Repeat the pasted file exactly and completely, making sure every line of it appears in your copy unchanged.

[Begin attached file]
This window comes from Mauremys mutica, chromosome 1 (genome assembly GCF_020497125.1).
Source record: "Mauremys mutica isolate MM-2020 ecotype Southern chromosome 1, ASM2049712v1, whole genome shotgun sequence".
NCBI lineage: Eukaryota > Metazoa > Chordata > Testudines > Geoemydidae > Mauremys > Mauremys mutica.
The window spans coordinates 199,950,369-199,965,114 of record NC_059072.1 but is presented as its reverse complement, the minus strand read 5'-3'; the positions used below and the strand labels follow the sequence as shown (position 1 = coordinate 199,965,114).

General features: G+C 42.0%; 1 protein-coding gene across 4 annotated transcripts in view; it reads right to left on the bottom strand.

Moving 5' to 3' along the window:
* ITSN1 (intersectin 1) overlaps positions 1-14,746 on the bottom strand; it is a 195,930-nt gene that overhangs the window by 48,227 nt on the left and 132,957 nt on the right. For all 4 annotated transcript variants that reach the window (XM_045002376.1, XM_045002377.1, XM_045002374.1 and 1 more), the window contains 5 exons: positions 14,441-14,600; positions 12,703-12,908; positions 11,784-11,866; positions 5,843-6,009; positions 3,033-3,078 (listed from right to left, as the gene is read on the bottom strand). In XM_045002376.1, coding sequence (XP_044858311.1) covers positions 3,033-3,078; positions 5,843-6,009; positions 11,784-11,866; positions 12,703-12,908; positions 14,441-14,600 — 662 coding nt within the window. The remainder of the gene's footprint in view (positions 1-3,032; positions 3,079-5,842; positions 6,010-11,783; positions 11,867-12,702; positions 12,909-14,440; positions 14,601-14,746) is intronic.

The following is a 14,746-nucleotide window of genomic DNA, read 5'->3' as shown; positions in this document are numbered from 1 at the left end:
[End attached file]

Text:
This window comes from Mauremys mutica, chromosome 1 (genome assembly GCF_020497125.1).
Source record: "Mauremys mutica isolate MM-2020 ecotype Southern chromosome 1, ASM2049712v1, whole genome shotgun sequence".
NCBI lineage: Eukaryota > Metazoa > Chordata > Testudines > Geoemydidae > Mauremys > Mauremys mutica.
The window spans coordinates 199,950,369-199,965,114 of record NC_059072.1 but is presented as its reverse complement, the minus strand read 5'-3'; the positions used below and the strand labels follow the sequence as shown (position 1 = coordinate 199,965,114).

General features: G+C 42.0%; 1 protein-coding gene across 4 annotated transcripts in view; it reads right to left on the bottom strand.

Moving 5' to 3' along the window:
* ITSN1 (intersectin 1) overlaps positions 1-14,746 on the bottom strand; it is a 195,930-nt gene that overhangs the window by 48,227 nt on the left and 132,957 nt on the right. For all 4 annotated transcript variants that reach the window (XM_045002376.1, XM_045002377.1, XM_045002374.1 and 1 more), the window contains 5 exons: positions 14,441-14,600; positions 12,703-12,908; positions 11,784-11,866; positions 5,843-6,009; positions 3,033-3,078 (listed from right to left, as the gene is read on the bottom strand). In XM_045002376.1, coding sequence (XP_044858311.1) covers positions 3,033-3,078; positions 5,843-6,009; positions 11,784-11,866; positions 12,703-12,908; positions 14,441-14,600 — 662 coding nt within the window. The remainder of the gene's footprint in view (positions 1-3,032; positions 3,079-5,842; positions 6,010-11,783; positions 11,867-12,702; positions 12,909-14,440; positions 14,601-14,746) is intronic.

The following is a 14,746-nucleotide window of genomic DNA, read 5'->3' as shown; positions in this document are numbered from 1 at the left end: